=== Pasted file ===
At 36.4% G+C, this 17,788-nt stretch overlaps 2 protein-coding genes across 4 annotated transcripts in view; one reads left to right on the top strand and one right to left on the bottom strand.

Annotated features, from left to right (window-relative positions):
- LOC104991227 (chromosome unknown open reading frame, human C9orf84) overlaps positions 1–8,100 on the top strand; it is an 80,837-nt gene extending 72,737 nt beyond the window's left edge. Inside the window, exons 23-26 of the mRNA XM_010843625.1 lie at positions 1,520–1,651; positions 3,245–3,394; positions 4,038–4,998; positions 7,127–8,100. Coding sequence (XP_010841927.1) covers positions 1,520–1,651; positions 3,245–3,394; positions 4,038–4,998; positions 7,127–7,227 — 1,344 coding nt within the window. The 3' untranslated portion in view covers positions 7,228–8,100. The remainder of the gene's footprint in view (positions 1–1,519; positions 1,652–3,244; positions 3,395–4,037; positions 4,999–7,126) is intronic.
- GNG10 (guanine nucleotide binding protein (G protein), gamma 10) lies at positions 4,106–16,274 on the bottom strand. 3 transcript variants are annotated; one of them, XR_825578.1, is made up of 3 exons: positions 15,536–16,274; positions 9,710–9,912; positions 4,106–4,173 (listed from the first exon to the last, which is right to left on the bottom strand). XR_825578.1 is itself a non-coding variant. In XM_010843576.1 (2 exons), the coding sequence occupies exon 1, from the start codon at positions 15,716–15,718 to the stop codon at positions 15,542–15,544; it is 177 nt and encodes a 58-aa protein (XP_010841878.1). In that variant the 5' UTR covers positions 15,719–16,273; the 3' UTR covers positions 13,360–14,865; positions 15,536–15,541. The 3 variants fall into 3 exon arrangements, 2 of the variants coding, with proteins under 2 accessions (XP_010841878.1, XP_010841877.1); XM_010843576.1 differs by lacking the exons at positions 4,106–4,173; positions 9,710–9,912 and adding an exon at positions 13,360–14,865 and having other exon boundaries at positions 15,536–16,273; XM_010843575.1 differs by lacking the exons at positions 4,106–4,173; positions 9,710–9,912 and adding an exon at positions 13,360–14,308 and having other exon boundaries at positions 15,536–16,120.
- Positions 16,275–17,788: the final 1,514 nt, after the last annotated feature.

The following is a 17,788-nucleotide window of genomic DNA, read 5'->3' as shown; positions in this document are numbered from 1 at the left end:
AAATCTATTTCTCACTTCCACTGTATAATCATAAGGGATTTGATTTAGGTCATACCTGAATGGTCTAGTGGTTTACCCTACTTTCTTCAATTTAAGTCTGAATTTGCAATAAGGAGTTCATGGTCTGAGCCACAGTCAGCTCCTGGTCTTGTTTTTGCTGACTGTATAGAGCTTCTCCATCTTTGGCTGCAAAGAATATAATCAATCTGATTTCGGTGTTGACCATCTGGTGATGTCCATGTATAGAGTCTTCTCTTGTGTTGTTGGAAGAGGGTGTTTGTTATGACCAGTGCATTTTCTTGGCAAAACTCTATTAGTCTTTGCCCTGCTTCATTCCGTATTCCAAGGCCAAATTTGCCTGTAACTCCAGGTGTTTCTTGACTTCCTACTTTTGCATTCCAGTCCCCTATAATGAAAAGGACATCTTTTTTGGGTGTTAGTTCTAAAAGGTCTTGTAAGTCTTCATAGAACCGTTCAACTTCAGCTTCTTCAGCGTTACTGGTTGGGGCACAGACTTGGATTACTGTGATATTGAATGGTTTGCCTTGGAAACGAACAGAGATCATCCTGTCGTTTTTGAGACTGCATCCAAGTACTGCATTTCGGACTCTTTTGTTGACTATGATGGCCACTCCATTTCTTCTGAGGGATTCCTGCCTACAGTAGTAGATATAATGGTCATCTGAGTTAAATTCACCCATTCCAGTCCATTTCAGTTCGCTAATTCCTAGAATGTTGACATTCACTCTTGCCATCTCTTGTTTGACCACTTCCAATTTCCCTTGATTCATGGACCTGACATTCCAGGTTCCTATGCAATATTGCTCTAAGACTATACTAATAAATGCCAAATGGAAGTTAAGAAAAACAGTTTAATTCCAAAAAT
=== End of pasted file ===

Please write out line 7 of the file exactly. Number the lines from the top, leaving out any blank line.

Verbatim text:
AAATCTATTTCTCACTTCCACTGTATAATCATAAGGGATTTGATTTAGGTCATACCTGAATGGTCTAGTGGTTTACCCTACTTTCTTCAATTTAAGTCTGAATTTGCAATAAGGAGTTCATGGTCTGAGCCACAGTCAGCTCCTGGTCTTGTTTTTGCTGACTGTATAGAGCTTCTCCATCTTTGGCTGCAAAGAATATAATCAATCTGATTTCGGTGTTGACCATCTGGTGATGTCCATGTATAGAGTCTTCTCTTGTGTTGTTGGAAGAGGGTGTTTGTTATGACCAGTGCATTTTCTTGGCAAAACTCTATTAGTCTTTGCCCTGCTTCATTCCGTATTCCAAGGCCAAATTTGCCTGTAACTCCAGGTGTTTCTTGACTTCCTACTTTTGCATTCCAGTCCCCTATAATGAAAAGGACATCTTTTTTGGGTGTTAGTTCTAAAAGGTCTTGTAAGTCTTCATAGAACCGTTCAACTTCAGCTTCTTCAGCGTTACTGGTTGGGGCACAGACTTGGATTACTGTGATATTGAATGGTTTGCCTTGGAAACGAACAGAGATCATCCTGTCGTTTTTGAGACTGCATCCAAGTACTGCATTTCGGACTCTTTTGTTGACTATGATGGCCACTCCATTTCTTCTGAGGGATTCCTGCCTACAGTAGTAGATATAATGGTCATCTGAGTTAAATTCACCCATTCCAGTCCATTTCAGTTCGCTAATTCCTAGAATGTTGACATTCACTCTTGCCATCTCTTGTTTGACCACTTCCAATTTCCCTTGATTCATGGACCTGACATTCCAGGTTCCTATGCAATATTGCTCTAAGACTATACTAATAAATGCCAAATGGAAGTTAAGAAAAACAGTTTAATTCCAAAAAT